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He pointed to the Iraqi city of Ramadi, which recently fell to Islamic State militants, as proof that the U.S. must assert itself in the region.
The third-term senator told CBS he will make his official campaign announcement June 1 in his hometown of Central, South Carolina. He would be the only Republican candidate from one of the four early voting states that also include Iowa, New Hampshire and Nevada.
In his early travels to Iowa, New Hampshire and around his home state, Graham has said he believes national security is the most important issue of the 2016 election and that it matters more than anything else to Republican primary voters.
He said Monday that the destabilization of Iraq, continued strife in Syria, Iranian influence in the region and the proliferation of the Islamic State militant group combine to pose a grave threat to Americans.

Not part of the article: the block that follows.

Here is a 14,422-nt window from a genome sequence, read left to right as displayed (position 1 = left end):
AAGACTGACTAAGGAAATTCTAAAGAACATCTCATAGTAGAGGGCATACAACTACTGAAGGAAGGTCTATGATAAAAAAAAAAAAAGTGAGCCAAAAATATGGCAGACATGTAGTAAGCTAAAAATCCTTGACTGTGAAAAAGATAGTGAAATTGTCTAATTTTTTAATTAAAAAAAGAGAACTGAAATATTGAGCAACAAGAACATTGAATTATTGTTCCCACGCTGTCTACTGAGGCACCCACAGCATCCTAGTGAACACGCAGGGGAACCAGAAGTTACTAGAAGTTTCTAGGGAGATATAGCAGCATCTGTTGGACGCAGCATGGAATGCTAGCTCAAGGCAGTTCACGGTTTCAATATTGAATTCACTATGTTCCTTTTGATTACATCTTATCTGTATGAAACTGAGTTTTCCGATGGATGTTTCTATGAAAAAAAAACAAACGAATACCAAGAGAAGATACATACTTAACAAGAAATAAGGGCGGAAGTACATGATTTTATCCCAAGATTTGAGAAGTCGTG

Graham argued that as many as 10,000 more ground troops could be needed to help train Iraqi security forces to serve as a functional national army.
He sidestepped questions about whether the U.S. was right to invade Iraq in 2003, a question that has flummoxed former Florida Gov. Jeb Bush during the last week of campaigning.
"If I'd known then what I know now, would I have launched a ground invasion? Probably not," he said, referring to false claims that Iraq possessed a weapons arsenal that could threaten American soil.
"But that's yesterday's thinking," Graham continued. "What do we do today, tomorrow and the day after?"